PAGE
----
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Iraq and the Politics of Withdrawal: Lessons from U.S. Occupations in Latin America

What lessons has the United States failed to draw from its occupations in Latin America?

Takeaways


The September 2007 Congressional hearings featuring General David Petraeus, Commander of the Multi-National Force in Iraq, and U.S. Ambassador to Iraq Ryan Crocker have highlighted one salient fact of the mess in Mesopotamia.

That is the crying need for a political solution among Iraqis that could foster a decent mix of stability and democracy. Turns out, after all, it’s the politics, stupid.

That should not have come as any news to U.S. strategists, diplomats and military leaders worth their salt. Much closer to home than is the case with Iraq, U.S. military occupations in Latin America taught us the same lesson.

Unfortunately, that ancient lesson has evidently been completely forgotten — even though it is most salient. What is Iraq now was Latin America then, a time and place where the force of the United States as an invading power was considered at least as powerful as it is today.

Whether in Haiti or elsewhere, Americans back then believed that they were top dog — and, after invading, could fix up a place like that rather quickly. Little did they know then… Little do we know now…

In particular, the long occupations — Haiti (1915-1934), the Dominican Republic (1916-1924) and Nicaragua (1912-1933) — demonstrated amply a basic miscalculation on the part of the United States.

Then as now, U.S. policymakers believed that politicians under occupation were a highly pliable force — to be used on behalf of the good intentions of the intervening United States to remake that country — and extinguish all evil from its soil.

Alas, politicians — even when under occupation (and therefore seemingly powerless) — remained politicians. No matter how deprived, abused, exhausted or otherwise starved for stability ordinary people were under occupation, Haitian, Dominican and Nicaraguan politicians were of another breed.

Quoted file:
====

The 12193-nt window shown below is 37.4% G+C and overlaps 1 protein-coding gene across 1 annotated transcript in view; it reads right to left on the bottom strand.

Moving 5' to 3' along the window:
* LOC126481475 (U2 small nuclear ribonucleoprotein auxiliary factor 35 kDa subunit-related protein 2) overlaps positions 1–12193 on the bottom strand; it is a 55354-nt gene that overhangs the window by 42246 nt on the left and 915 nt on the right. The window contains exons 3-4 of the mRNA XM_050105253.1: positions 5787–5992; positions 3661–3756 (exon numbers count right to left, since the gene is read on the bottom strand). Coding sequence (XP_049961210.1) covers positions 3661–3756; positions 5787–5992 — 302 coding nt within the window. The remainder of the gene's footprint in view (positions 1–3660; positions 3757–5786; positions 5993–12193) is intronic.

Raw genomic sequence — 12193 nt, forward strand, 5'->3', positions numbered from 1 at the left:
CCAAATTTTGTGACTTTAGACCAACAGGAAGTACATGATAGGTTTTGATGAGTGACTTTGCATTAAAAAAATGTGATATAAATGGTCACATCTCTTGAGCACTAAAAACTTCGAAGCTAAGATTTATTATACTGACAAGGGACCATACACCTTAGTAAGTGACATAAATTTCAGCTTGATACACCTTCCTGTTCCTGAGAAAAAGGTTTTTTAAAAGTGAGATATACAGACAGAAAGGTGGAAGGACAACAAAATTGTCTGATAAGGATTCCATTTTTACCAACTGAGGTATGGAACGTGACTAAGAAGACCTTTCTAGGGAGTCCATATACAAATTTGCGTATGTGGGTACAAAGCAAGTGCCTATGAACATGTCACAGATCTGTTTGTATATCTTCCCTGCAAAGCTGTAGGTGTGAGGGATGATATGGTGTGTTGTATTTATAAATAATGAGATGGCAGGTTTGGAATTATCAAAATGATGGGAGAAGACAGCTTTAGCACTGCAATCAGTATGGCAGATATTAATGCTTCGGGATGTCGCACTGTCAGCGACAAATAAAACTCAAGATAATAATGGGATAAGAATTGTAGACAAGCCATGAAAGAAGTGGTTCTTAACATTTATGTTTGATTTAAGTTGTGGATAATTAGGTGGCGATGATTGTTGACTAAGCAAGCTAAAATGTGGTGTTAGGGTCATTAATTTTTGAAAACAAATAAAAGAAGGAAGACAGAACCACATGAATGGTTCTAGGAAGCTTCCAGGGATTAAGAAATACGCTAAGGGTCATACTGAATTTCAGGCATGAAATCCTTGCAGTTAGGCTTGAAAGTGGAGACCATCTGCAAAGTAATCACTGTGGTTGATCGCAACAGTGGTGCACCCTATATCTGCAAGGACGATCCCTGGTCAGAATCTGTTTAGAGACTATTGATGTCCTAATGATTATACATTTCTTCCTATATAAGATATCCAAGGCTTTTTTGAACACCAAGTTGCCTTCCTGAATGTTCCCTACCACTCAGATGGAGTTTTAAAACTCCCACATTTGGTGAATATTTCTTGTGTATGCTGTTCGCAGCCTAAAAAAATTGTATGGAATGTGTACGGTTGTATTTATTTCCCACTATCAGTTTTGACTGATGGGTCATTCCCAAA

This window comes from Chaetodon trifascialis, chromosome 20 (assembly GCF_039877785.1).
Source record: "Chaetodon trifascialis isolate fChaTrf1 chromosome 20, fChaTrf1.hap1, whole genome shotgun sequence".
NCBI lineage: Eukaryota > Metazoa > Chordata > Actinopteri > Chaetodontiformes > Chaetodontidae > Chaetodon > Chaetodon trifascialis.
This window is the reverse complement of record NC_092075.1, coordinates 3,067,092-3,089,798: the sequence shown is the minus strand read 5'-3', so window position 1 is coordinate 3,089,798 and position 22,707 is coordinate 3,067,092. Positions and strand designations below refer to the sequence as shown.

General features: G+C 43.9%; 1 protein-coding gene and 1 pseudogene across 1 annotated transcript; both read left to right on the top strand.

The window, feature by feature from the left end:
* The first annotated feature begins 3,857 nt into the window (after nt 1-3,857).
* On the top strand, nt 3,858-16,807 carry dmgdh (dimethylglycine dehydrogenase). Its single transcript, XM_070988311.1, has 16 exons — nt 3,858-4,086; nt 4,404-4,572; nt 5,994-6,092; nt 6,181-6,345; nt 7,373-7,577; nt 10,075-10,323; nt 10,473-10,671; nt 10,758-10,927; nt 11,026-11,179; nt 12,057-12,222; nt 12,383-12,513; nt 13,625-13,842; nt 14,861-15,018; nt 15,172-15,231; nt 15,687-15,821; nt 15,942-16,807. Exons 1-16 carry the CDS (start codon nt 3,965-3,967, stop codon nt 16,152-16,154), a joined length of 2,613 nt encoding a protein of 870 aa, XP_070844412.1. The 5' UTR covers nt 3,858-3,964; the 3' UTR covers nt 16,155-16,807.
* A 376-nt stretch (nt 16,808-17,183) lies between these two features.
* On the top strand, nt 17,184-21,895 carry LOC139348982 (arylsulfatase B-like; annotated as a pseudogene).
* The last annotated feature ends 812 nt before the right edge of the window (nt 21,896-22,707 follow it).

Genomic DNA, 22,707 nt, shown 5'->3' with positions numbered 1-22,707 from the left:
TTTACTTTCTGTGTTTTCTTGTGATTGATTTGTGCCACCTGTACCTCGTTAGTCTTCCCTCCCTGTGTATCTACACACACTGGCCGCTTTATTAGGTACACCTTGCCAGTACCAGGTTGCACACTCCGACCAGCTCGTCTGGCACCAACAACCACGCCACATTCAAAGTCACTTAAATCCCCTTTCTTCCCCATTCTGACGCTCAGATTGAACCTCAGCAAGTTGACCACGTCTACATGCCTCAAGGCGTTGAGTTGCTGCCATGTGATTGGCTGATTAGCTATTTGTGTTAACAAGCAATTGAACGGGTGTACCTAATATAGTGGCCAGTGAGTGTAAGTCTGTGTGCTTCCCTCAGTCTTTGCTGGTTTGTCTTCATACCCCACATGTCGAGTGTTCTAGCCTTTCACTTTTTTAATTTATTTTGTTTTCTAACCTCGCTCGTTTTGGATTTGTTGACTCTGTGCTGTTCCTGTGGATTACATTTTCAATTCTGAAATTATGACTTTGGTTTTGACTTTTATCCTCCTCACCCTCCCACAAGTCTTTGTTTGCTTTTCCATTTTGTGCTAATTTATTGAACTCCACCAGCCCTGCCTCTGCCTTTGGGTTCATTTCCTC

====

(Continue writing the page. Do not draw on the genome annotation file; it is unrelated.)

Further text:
All too often, they proved willing to go on fighting with each other, to be uncompromising with either the U.S. Marines or the State Department — and to play the infamous “waiting game” until the troops left and the destructive politics of old could return.

And were those politics ever destructive. The Marines landed in all three countries in part to keep away dreaded European gunboats, but they stayed to try to right a far more fearsome wrong: internecine — or, as we say today of Iraq, sectarian — politics.

Similarly, the small countries of Latin America in the 1910s were radically decentralized places, where capital cities barely communicated with outlying towns and roads were nonexistent or impassable. (Did somebody say Afghanistan?)

As a result, political parties were personal fiefdoms and every local caudillo or strongman had his own armed force that the central government could not possibly hope to tame. The clash between these mini-armies was what led to each U.S. occupation.

As in Iraq, soon after achieving regime change, U.S. forces found themselves opposing political cultures completely unwilling to adopt U.S. ways.